duckrabbit: Most people who are interested in photojournalism and / or multimedia content eventually find duckrabbit. The team of David White and Benjamin Chesterton produce their own work for media outlets and Not-for-Profits, but they also host consistently lively debate about the nature of multimedia content and what we should be doing as journalists. Their blog is highly recommended reading.

Multimedia Shooter: Another multimedia round-up site, with a very clean layout and excellent content. Multimedia Shooter presents tips, news, commentary and examples of the best of multimedia journalism being produced today. Wonderful site, worthy of repeat visits.

Interactive Narratives: Longtime readers will know my love for the Interactive Narratives site. I have found some stunning pieces through IN (particularly the LA Times’ piece on the Mexican Drug War), and as their title suggests, their showcased content tends to focus on the narrative, and human, side of the journalistic practice.

There are obviously other sites that present learning and training opportunities for multimedia journalists, or highlight some high-quality pieces, but these five are the ones I find myself returning to. I hope they offer you some inspiration and education.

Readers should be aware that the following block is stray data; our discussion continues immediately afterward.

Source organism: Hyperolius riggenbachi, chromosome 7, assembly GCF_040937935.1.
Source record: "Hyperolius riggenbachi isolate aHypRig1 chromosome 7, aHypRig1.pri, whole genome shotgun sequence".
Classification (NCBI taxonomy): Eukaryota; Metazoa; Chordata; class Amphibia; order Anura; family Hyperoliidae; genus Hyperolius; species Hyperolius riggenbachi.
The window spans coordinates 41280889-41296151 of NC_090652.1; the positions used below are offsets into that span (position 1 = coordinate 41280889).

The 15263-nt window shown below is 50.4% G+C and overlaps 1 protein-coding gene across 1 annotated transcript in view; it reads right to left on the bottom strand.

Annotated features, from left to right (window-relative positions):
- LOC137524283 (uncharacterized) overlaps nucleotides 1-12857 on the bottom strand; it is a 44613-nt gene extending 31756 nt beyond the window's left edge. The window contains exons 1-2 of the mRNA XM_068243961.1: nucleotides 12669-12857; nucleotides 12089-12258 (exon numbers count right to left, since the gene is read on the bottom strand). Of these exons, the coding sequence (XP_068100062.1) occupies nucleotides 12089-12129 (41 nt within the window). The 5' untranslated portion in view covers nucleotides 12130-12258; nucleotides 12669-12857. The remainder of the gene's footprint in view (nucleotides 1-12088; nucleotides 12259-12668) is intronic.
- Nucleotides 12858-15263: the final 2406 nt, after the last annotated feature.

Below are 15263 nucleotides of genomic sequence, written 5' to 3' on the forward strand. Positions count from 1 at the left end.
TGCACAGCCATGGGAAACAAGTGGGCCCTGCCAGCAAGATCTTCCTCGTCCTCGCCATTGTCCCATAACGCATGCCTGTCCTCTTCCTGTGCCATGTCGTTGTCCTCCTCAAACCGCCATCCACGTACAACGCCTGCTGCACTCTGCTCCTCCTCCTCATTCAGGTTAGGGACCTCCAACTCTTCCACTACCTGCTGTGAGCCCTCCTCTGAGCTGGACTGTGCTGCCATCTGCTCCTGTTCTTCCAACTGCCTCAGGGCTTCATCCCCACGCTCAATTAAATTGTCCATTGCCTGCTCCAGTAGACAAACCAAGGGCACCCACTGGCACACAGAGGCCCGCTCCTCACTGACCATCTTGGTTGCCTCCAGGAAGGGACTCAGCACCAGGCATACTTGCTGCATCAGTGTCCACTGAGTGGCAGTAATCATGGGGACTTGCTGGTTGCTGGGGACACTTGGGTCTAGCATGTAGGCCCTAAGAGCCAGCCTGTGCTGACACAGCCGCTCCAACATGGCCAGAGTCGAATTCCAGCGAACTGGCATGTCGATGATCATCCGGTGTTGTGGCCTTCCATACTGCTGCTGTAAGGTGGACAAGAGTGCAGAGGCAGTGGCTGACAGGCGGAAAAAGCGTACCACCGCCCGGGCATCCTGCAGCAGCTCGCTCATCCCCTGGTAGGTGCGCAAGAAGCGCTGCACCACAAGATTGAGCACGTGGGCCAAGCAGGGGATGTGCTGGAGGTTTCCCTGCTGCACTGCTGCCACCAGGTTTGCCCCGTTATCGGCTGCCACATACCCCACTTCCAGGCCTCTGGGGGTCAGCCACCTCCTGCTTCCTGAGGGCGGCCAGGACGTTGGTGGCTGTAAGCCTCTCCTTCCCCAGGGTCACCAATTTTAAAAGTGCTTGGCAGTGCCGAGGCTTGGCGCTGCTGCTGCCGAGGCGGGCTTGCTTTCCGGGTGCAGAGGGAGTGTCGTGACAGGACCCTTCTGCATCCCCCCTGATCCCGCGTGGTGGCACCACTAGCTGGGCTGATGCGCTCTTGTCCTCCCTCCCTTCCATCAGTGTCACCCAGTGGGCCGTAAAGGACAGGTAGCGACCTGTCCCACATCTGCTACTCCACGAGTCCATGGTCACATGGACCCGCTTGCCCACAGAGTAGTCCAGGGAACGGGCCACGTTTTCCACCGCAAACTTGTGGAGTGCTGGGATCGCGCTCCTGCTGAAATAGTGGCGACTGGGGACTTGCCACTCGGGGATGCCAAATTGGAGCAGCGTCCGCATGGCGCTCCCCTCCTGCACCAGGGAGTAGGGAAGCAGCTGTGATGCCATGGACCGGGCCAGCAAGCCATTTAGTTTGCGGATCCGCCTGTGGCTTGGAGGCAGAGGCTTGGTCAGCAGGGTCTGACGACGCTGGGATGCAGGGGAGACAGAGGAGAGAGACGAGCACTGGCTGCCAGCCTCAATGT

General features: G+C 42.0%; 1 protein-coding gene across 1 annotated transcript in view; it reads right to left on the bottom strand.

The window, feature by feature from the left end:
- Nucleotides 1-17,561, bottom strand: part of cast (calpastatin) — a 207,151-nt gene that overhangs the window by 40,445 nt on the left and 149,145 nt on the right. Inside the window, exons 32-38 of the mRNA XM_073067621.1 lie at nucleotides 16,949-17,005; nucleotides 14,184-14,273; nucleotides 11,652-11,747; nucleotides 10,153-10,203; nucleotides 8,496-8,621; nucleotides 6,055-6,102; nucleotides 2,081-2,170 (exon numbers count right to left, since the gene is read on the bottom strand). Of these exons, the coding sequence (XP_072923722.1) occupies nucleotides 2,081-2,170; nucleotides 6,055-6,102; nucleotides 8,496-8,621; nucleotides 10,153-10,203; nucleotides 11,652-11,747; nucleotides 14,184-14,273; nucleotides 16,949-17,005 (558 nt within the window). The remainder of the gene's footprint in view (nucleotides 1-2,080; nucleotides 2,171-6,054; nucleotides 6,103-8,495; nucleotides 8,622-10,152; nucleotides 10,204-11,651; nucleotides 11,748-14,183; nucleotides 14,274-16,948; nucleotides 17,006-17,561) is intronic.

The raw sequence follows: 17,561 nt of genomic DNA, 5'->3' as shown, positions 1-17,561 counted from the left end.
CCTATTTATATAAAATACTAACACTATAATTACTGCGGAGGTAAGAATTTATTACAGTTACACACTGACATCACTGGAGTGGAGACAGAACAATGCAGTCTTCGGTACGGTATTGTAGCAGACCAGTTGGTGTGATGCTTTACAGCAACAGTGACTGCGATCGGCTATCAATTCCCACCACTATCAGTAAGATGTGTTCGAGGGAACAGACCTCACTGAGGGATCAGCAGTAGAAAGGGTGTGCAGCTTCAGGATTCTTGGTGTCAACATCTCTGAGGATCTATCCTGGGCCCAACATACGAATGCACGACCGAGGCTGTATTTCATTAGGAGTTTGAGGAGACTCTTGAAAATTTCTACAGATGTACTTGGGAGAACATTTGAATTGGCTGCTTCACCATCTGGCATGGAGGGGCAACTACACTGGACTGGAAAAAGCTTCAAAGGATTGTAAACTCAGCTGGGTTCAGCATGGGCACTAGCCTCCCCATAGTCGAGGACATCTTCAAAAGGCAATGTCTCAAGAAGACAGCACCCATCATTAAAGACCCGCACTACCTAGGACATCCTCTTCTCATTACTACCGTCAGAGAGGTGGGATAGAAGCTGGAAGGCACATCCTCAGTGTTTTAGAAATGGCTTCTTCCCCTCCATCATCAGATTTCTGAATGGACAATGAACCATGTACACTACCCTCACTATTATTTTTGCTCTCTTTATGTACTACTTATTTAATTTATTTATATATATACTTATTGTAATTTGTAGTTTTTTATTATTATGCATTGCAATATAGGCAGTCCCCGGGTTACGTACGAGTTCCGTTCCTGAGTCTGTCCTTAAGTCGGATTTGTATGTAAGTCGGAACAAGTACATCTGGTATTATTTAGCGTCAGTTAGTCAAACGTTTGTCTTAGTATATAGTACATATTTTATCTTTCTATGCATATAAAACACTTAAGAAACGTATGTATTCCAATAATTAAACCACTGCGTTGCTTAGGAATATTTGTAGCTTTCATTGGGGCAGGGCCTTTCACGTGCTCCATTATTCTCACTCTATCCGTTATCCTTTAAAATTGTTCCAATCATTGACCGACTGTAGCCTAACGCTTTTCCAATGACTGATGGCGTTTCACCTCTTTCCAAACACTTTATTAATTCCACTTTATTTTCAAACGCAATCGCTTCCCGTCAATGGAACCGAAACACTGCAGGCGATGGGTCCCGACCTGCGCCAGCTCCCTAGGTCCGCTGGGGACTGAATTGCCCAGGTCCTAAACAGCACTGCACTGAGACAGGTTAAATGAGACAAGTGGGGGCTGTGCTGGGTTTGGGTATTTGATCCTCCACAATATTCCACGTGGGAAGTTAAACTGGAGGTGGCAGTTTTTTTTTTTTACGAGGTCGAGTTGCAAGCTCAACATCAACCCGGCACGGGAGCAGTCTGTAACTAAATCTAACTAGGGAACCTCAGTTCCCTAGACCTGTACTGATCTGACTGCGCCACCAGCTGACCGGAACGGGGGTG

Questions or suggestions? Leave a comment.

Adam Westbrook’s 6×6 Series for Multimedia Journalists


connecting skills to create emotionally moving vehicles is critical for multimedia journalists

I first found Adam Westbrook’s advice for multimedia journalists through the (awesome) Innovative Interactivity site, where he was posting about free tools available for multimedia journos.

A couple of days ago, I found a link on duckrabbit about Adam’s newest creation, a six part series on the skills that emerging multimedia journalists must have. Topics covered include branding, use of video (especially for web-use), storytelling techniques, business models and finding new markets, the importance of audio in engaging pieces, and finally, making things happen, which is about the ups and downs of being a freelance content producer.